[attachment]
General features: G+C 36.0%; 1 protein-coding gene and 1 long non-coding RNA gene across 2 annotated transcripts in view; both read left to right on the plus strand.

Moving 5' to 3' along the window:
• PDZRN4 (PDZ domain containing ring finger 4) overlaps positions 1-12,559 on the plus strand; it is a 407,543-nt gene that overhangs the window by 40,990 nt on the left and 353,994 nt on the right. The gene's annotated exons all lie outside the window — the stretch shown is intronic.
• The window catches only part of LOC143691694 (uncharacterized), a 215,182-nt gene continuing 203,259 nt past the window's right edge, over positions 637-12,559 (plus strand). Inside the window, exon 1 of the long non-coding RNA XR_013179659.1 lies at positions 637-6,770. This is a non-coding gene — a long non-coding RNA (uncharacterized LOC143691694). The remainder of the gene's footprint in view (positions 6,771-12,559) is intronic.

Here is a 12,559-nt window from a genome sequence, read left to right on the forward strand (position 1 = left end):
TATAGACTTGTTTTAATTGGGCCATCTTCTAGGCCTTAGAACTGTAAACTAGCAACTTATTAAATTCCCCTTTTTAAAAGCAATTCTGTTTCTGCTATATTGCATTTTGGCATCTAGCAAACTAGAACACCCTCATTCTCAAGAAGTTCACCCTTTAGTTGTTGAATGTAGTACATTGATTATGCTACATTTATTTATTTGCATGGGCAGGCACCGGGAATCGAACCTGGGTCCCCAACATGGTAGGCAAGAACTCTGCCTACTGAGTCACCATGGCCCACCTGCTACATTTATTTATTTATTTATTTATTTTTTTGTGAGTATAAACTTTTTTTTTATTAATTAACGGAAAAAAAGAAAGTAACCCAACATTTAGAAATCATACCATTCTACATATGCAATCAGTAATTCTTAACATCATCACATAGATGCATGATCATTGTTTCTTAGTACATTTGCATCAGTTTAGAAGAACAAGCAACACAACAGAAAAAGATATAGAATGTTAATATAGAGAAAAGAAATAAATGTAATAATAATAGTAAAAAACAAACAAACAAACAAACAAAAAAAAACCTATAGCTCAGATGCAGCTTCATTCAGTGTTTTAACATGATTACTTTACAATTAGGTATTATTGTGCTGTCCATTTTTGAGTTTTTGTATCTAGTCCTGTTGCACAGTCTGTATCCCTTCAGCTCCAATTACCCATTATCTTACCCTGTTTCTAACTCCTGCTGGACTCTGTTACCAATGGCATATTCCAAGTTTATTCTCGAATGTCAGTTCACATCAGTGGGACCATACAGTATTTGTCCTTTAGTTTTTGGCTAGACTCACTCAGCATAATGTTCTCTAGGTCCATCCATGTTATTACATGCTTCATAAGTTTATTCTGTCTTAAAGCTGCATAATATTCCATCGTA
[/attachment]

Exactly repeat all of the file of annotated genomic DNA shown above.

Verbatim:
General features: G+C 36.0%; 1 protein-coding gene and 1 long non-coding RNA gene across 2 annotated transcripts in view; both read left to right on the plus strand.

Moving 5' to 3' along the window:
• PDZRN4 (PDZ domain containing ring finger 4) overlaps positions 1-12,559 on the plus strand; it is a 407,543-nt gene that overhangs the window by 40,990 nt on the left and 353,994 nt on the right. The gene's annotated exons all lie outside the window — the stretch shown is intronic.
• The window catches only part of LOC143691694 (uncharacterized), a 215,182-nt gene continuing 203,259 nt past the window's right edge, over positions 637-12,559 (plus strand). Inside the window, exon 1 of the long non-coding RNA XR_013179659.1 lies at positions 637-6,770. This is a non-coding gene — a long non-coding RNA (uncharacterized LOC143691694). The remainder of the gene's footprint in view (positions 6,771-12,559) is intronic.

Here is a 12,559-nt window from a genome sequence, read left to right on the forward strand (position 1 = left end):
TATAGACTTGTTTTAATTGGGCCATCTTCTAGGCCTTAGAACTGTAAACTAGCAACTTATTAAATTCCCCTTTTTAAAAGCAATTCTGTTTCTGCTATATTGCATTTTGGCATCTAGCAAACTAGAACACCCTCATTCTCAAGAAGTTCACCCTTTAGTTGTTGAATGTAGTACATTGATTATGCTACATTTATTTATTTGCATGGGCAGGCACCGGGAATCGAACCTGGGTCCCCAACATGGTAGGCAAGAACTCTGCCTACTGAGTCACCATGGCCCACCTGCTACATTTATTTATTTATTTATTTATTTTTTTGTGAGTATAAACTTTTTTTTTATTAATTAACGGAAAAAAAGAAAGTAACCCAACATTTAGAAATCATACCATTCTACATATGCAATCAGTAATTCTTAACATCATCACATAGATGCATGATCATTGTTTCTTAGTACATTTGCATCAGTTTAGAAGAACAAGCAACACAACAGAAAAAGATATAGAATGTTAATATAGAGAAAAGAAATAAATGTAATAATAATAGTAAAAAACAAACAAACAAACAAACAAAAAAAAACCTATAGCTCAGATGCAGCTTCATTCAGTGTTTTAACATGATTACTTTACAATTAGGTATTATTGTGCTGTCCATTTTTGAGTTTTTGTATCTAGTCCTGTTGCACAGTCTGTATCCCTTCAGCTCCAATTACCCATTATCTTACCCTGTTTCTAACTCCTGCTGGACTCTGTTACCAATGGCATATTCCAAGTTTATTCTCGAATGTCAGTTCACATCAGTGGGACCATACAGTATTTGTCCTTTAGTTTTTGGCTAGACTCACTCAGCATAATGTTCTCTAGGTCCATCCATGTTATTACATGCTTCATAAGTTTATTCTGTCTTAAAGCTGCATAATATTCCATCGTA